Wednesday, August 29, 2007

The Thing (1982) & Invasion of the Body Snatchers (1978)

Yet another double feature at the New Beverly. I'm intent on seeing The Invasion even though it's sure to be mediocre at best, so I've been wanting to revisit the old versions, plus I had never seen either of these movies on a big screen, which is really the only way to see a John Carpenter movie.

I love The Thing. It might just be my favorite horror movie out of the entire decade of the 1980s. I remember seeing it as a kid and being thrilled by its mixture of suspense, gory special effects, and tough-guy humor. Nowadays I also appreciate Carpenter's graceful widescreen compositions, the strong ensemble performances, and just how freakin' surreal it all is. The movie isn't meant to be picked apart in terms of logic, but rather experienced as a string of nightmare sequences where anything can happen, anyone can turn out to be a Thing at any time, and any kind of weird monstrous Lovecraftian crap can explode at any moment.

After that, the Philip Kaufman version of Invasion of the Body Snatchers. It's a good movie, but I don't find that it adds much to the original version beyond a greater degree of urban paranoia and post-'60s looseness in the story and performances. Kaufman isn't nearly as good as Siegel was at action and suspense sequences, but he does tap into a vein of post-Watergate insecurity, especially in a montage where Donald Sutherland tries to alert the powers that be about the alien invasion, only to get the runaround through a series of frustrating phone conversations. The sequences of San Francisco in the movie's epilogue also remind me of what Antonioni would have done if he gave a crap about science fiction.
Also, this movie has Veronica Cartwright in it, who I always like to see. As far as scenes of freaking out and going hysterical go, she's one of the absolute best.

Apologies to anyone who hasn't seen the above still before. I first saw this movie as a kid somewhere between 5 and 10 and that image and its accompanying sound effect is the best thing in the whole movie, a coupling not found in the original '50s version.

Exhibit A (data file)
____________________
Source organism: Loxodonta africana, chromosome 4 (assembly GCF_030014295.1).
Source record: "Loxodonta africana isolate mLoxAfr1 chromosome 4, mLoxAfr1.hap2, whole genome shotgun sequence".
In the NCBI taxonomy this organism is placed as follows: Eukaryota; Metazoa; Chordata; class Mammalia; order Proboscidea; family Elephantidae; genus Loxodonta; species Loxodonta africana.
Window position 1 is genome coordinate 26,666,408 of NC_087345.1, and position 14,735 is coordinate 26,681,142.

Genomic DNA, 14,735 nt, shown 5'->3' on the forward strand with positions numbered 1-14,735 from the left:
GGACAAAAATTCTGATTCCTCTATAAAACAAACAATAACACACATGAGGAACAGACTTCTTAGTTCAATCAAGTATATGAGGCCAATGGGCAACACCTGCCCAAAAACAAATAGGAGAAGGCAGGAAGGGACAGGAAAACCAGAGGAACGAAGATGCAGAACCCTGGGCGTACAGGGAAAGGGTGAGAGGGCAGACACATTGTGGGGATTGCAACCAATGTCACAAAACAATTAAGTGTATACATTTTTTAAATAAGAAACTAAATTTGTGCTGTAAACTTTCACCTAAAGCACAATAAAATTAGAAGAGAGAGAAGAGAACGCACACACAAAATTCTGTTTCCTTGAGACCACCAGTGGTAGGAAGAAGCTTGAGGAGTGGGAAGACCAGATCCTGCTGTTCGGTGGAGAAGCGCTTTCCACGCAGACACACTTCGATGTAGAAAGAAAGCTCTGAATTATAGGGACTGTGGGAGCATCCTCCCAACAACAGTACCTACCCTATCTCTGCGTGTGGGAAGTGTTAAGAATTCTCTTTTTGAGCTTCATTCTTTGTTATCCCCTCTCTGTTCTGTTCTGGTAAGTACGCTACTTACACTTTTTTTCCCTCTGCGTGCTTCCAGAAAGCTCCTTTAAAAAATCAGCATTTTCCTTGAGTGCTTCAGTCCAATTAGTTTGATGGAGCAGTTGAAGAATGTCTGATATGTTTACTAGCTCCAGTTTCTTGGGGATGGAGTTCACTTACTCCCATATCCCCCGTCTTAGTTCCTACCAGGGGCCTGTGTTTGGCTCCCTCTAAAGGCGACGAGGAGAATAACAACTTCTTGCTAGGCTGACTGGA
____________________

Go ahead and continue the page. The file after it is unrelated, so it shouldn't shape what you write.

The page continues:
Joe Valdez said...

Jeff, if I have one complaint about your blog, it's that you are posting a review instead of a preview.

What a bummer that I missed this. Two great movies. Two movies I have never seen in a theater before.

I am in complete agreement with you about Veronica Cartwright. She's been underrated and underworked her entire career. In Invasion of the Body Snatchers, I recall her character being far from hysterical though. She seemed to acquit herself quite rationally during the alien invasion.

Jeff McMahon said...

Sorry re: not providing a preview. The New Beverly's schedule for the next three weeks is up. Right now it's a double feature of Jodorowsky's El Topo and The Holy Mountain. There's a bunch of Bergman (possibly too much - and no Antonioni) in Sawdust and Tinsel, Summer with Monika, Fanny and Alexander, The Ritual, and The Magician; a Tati double feature of Mon Oncle and Playtime; and the monthly grindhouse double feature on Sept. 18 of a couple of 70s demon movies.

As regards Veronica Cartwright, she does indeed acquit herself rationally (SPOILER: She's the movie's last human survivor), when I say 'hysterical' I guess I'm describing her poorly. In this movie, as well as Alien, she plays somebody who reacts to difficult situations with raw emotions, while those around her react with either stoicism or anger, right up to the edge of hysteria proper, where she dares the audience to feel uncomfortable - which I approve of.

Piper said...

The Invasion is mediocre.

What's interesting about The Body Snatchers is how the story is consistently relevant. In The Invasion, it's less about paranoia, and more about how the aliens make us a more peaceful society because we become less emotional. It's an interesting idea, poorly executed.